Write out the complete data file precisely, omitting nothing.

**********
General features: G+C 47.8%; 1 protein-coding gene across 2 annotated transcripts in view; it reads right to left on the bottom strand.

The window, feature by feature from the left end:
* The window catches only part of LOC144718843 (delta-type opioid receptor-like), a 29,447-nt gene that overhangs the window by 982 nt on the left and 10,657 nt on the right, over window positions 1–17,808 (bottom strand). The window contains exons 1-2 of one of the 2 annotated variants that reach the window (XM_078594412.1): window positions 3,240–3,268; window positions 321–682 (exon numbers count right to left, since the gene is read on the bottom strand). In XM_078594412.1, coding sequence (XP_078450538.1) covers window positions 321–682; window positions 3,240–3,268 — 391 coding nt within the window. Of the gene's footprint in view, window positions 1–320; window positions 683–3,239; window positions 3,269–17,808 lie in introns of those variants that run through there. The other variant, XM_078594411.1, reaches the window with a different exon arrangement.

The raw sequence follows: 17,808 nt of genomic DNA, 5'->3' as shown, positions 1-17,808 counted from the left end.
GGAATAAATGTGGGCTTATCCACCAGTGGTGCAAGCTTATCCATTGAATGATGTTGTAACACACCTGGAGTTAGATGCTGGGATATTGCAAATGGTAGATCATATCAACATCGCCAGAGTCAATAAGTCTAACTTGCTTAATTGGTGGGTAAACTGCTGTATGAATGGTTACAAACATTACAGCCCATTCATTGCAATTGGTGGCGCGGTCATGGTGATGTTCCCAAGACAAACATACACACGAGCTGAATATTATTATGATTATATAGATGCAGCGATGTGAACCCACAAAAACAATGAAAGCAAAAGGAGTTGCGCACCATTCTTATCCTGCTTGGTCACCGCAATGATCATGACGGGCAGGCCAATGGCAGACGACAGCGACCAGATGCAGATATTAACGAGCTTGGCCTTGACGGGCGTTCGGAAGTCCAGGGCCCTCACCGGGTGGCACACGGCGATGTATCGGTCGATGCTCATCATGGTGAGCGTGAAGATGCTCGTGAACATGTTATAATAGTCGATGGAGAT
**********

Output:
General features: G+C 47.8%; 1 protein-coding gene across 2 annotated transcripts in view; it reads right to left on the bottom strand.

The window, feature by feature from the left end:
* The window catches only part of LOC144718843 (delta-type opioid receptor-like), a 29,447-nt gene that overhangs the window by 982 nt on the left and 10,657 nt on the right, over window positions 1–17,808 (bottom strand). The window contains exons 1-2 of one of the 2 annotated variants that reach the window (XM_078594412.1): window positions 3,240–3,268; window positions 321–682 (exon numbers count right to left, since the gene is read on the bottom strand). In XM_078594412.1, coding sequence (XP_078450538.1) covers window positions 321–682; window positions 3,240–3,268 — 391 coding nt within the window. Of the gene's footprint in view, window positions 1–320; window positions 683–3,239; window positions 3,269–17,808 lie in introns of those variants that run through there. The other variant, XM_078594411.1, reaches the window with a different exon arrangement.

The raw sequence follows: 17,808 nt of genomic DNA, 5'->3' as shown, positions 1-17,808 counted from the left end.
GGAATAAATGTGGGCTTATCCACCAGTGGTGCAAGCTTATCCATTGAATGATGTTGTAACACACCTGGAGTTAGATGCTGGGATATTGCAAATGGTAGATCATATCAACATCGCCAGAGTCAATAAGTCTAACTTGCTTAATTGGTGGGTAAACTGCTGTATGAATGGTTACAAACATTACAGCCCATTCATTGCAATTGGTGGCGCGGTCATGGTGATGTTCCCAAGACAAACATACACACGAGCTGAATATTATTATGATTATATAGATGCAGCGATGTGAACCCACAAAAACAATGAAAGCAAAAGGAGTTGCGCACCATTCTTATCCTGCTTGGTCACCGCAATGATCATGACGGGCAGGCCAATGGCAGACGACAGCGACCAGATGCAGATATTAACGAGCTTGGCCTTGACGGGCGTTCGGAAGTCCAGGGCCCTCACCGGGTGGCACACGGCGATGTATCGGTCGATGCTCATCATGGTGAGCGTGAAGATGCTCGTGAACATGTTATAATAGTCGATGGAGAT